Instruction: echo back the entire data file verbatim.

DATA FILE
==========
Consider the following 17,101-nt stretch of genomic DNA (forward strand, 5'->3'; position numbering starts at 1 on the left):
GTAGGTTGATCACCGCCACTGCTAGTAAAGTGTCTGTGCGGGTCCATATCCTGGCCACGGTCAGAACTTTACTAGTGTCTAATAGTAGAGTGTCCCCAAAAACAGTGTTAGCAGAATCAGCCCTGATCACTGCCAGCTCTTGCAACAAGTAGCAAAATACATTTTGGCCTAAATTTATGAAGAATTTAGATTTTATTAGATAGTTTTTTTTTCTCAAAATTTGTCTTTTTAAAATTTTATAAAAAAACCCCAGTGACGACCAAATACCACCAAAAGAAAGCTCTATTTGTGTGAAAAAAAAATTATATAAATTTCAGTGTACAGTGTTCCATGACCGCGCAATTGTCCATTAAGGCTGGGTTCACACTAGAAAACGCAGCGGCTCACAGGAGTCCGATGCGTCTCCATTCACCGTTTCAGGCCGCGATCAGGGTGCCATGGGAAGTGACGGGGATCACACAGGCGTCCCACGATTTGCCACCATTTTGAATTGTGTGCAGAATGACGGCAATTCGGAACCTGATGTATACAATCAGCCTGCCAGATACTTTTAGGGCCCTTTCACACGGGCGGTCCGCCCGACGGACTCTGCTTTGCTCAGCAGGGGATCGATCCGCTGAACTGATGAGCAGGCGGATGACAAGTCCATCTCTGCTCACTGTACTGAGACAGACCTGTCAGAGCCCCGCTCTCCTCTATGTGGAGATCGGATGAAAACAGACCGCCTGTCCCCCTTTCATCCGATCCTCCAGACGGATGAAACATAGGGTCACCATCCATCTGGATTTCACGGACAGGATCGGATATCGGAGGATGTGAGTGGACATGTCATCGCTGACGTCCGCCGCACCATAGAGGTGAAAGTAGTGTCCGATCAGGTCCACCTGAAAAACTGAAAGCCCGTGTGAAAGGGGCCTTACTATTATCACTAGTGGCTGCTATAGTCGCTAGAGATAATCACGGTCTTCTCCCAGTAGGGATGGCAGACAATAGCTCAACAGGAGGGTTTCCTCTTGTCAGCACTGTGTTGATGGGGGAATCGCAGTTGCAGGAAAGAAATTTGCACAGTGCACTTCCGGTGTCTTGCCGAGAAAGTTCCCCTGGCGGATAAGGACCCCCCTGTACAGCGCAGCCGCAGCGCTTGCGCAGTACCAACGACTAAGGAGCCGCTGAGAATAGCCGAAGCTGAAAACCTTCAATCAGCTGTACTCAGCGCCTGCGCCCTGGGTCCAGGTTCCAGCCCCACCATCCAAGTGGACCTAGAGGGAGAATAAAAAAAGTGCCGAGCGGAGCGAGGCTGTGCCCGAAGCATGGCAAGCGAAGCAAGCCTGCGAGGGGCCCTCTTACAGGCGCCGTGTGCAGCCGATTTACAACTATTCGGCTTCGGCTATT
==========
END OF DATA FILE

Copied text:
Consider the following 17,101-nt stretch of genomic DNA (forward strand, 5'->3'; position numbering starts at 1 on the left):
GTAGGTTGATCACCGCCACTGCTAGTAAAGTGTCTGTGCGGGTCCATATCCTGGCCACGGTCAGAACTTTACTAGTGTCTAATAGTAGAGTGTCCCCAAAAACAGTGTTAGCAGAATCAGCCCTGATCACTGCCAGCTCTTGCAACAAGTAGCAAAATACATTTTGGCCTAAATTTATGAAGAATTTAGATTTTATTAGATAGTTTTTTTTTCTCAAAATTTGTCTTTTTAAAATTTTATAAAAAAACCCCAGTGACGACCAAATACCACCAAAAGAAAGCTCTATTTGTGTGAAAAAAAAATTATATAAATTTCAGTGTACAGTGTTCCATGACCGCGCAATTGTCCATTAAGGCTGGGTTCACACTAGAAAACGCAGCGGCTCACAGGAGTCCGATGCGTCTCCATTCACCGTTTCAGGCCGCGATCAGGGTGCCATGGGAAGTGACGGGGATCACACAGGCGTCCCACGATTTGCCACCATTTTGAATTGTGTGCAGAATGACGGCAATTCGGAACCTGATGTATACAATCAGCCTGCCAGATACTTTTAGGGCCCTTTCACACGGGCGGTCCGCCCGACGGACTCTGCTTTGCTCAGCAGGGGATCGATCCGCTGAACTGATGAGCAGGCGGATGACAAGTCCATCTCTGCTCACTGTACTGAGACAGACCTGTCAGAGCCCCGCTCTCCTCTATGTGGAGATCGGATGAAAACAGACCGCCTGTCCCCCTTTCATCCGATCCTCCAGACGGATGAAACATAGGGTCACCATCCATCTGGATTTCACGGACAGGATCGGATATCGGAGGATGTGAGTGGACATGTCATCGCTGACGTCCGCCGCACCATAGAGGTGAAAGTAGTGTCCGATCAGGTCCACCTGAAAAACTGAAAGCCCGTGTGAAAGGGGCCTTACTATTATCACTAGTGGCTGCTATAGTCGCTAGAGATAATCACGGTCTTCTCCCAGTAGGGATGGCAGACAATAGCTCAACAGGAGGGTTTCCTCTTGTCAGCACTGTGTTGATGGGGGAATCGCAGTTGCAGGAAAGAAATTTGCACAGTGCACTTCCGGTGTCTTGCCGAGAAAGTTCCCCTGGCGGATAAGGACCCCCCTGTACAGCGCAGCCGCAGCGCTTGCGCAGTACCAACGACTAAGGAGCCGCTGAGAATAGCCGAAGCTGAAAACCTTCAATCAGCTGTACTCAGCGCCTGCGCCCTGGGTCCAGGTTCCAGCCCCACCATCCAAGTGGACCTAGAGGGAGAATAAAAAAAGTGCCGAGCGGAGCGAGGCTGTGCCCGAAGCATGGCAAGCGAAGCAAGCCTGCGAGGGGCCCTCTTACAGGCGCCGTGTGCAGCCGATTTACAACTATTCGGCTTCGGCTATT